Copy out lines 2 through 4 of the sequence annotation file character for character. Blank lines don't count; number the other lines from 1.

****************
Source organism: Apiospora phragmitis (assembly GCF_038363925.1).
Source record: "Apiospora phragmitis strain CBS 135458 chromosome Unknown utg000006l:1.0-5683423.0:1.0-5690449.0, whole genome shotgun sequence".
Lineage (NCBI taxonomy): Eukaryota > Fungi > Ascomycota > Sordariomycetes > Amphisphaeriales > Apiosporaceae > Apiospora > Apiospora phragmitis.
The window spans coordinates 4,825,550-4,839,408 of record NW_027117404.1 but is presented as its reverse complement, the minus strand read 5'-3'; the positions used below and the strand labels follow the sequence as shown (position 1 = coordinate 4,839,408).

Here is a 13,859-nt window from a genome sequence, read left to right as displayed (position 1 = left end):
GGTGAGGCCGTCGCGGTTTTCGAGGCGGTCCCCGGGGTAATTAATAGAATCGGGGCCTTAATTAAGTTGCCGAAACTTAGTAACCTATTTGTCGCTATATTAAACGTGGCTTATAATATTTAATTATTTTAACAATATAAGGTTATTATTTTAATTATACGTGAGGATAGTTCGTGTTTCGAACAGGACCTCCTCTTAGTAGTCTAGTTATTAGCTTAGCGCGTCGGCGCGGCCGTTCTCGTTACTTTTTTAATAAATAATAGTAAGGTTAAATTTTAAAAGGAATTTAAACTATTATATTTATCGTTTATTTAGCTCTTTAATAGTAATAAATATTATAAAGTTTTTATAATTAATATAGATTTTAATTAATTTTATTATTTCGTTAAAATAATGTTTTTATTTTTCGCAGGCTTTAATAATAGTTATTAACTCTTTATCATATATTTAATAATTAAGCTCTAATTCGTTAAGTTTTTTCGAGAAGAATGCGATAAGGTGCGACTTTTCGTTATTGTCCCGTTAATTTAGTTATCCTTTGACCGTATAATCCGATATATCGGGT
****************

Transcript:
Source record: "Apiospora phragmitis strain CBS 135458 chromosome Unknown utg000006l:1.0-5683423.0:1.0-5690449.0, whole genome shotgun sequence".
Lineage (NCBI taxonomy): Eukaryota > Fungi > Ascomycota > Sordariomycetes > Amphisphaeriales > Apiosporaceae > Apiospora > Apiospora phragmitis.
The window spans coordinates 4,825,550-4,839,408 of record NW_027117404.1 but is presented as its reverse complement, the minus strand read 5'-3'; the positions used below and the strand labels follow the sequence as shown (position 1 = coordinate 4,839,408).